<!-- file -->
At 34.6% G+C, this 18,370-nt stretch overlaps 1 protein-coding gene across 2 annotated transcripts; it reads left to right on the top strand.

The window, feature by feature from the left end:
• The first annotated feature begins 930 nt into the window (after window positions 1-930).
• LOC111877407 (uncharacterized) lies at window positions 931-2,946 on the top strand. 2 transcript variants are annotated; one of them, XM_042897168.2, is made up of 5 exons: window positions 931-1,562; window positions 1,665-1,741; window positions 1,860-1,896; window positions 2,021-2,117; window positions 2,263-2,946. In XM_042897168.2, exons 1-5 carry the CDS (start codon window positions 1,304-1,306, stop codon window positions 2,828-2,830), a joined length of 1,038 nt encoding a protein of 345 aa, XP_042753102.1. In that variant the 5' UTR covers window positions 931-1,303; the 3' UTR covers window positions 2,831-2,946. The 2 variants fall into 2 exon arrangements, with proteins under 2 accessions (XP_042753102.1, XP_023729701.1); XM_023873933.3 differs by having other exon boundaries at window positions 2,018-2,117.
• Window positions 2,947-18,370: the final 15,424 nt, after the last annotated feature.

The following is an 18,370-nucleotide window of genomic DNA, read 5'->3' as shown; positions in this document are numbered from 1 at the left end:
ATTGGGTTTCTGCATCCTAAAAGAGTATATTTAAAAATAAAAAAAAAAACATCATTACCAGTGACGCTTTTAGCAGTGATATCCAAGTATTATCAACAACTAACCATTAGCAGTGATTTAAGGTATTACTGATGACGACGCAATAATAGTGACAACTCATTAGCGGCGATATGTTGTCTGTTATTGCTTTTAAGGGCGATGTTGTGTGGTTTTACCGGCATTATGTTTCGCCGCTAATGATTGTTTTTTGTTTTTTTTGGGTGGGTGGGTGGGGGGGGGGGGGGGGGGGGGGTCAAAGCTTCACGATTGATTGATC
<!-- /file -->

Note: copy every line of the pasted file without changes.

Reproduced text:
At 34.6% G+C, this 18,370-nt stretch overlaps 1 protein-coding gene across 2 annotated transcripts; it reads left to right on the top strand.

The window, feature by feature from the left end:
• The first annotated feature begins 930 nt into the window (after window positions 1-930).
• LOC111877407 (uncharacterized) lies at window positions 931-2,946 on the top strand. 2 transcript variants are annotated; one of them, XM_042897168.2, is made up of 5 exons: window positions 931-1,562; window positions 1,665-1,741; window positions 1,860-1,896; window positions 2,021-2,117; window positions 2,263-2,946. In XM_042897168.2, exons 1-5 carry the CDS (start codon window positions 1,304-1,306, stop codon window positions 2,828-2,830), a joined length of 1,038 nt encoding a protein of 345 aa, XP_042753102.1. In that variant the 5' UTR covers window positions 931-1,303; the 3' UTR covers window positions 2,831-2,946. The 2 variants fall into 2 exon arrangements, with proteins under 2 accessions (XP_042753102.1, XP_023729701.1); XM_023873933.3 differs by having other exon boundaries at window positions 2,018-2,117.
• Window positions 2,947-18,370: the final 15,424 nt, after the last annotated feature.

The following is an 18,370-nucleotide window of genomic DNA, read 5'->3' as shown; positions in this document are numbered from 1 at the left end:
ATTGGGTTTCTGCATCCTAAAAGAGTATATTTAAAAATAAAAAAAAAAACATCATTACCAGTGACGCTTTTAGCAGTGATATCCAAGTATTATCAACAACTAACCATTAGCAGTGATTTAAGGTATTACTGATGACGACGCAATAATAGTGACAACTCATTAGCGGCGATATGTTGTCTGTTATTGCTTTTAAGGGCGATGTTGTGTGGTTTTACCGGCATTATGTTTCGCCGCTAATGATTGTTTTTTGTTTTTTTTGGGTGGGTGGGTGGGGGGGGGGGGGGGGGGGGGGTCAAAGCTTCACGATTGATTGATC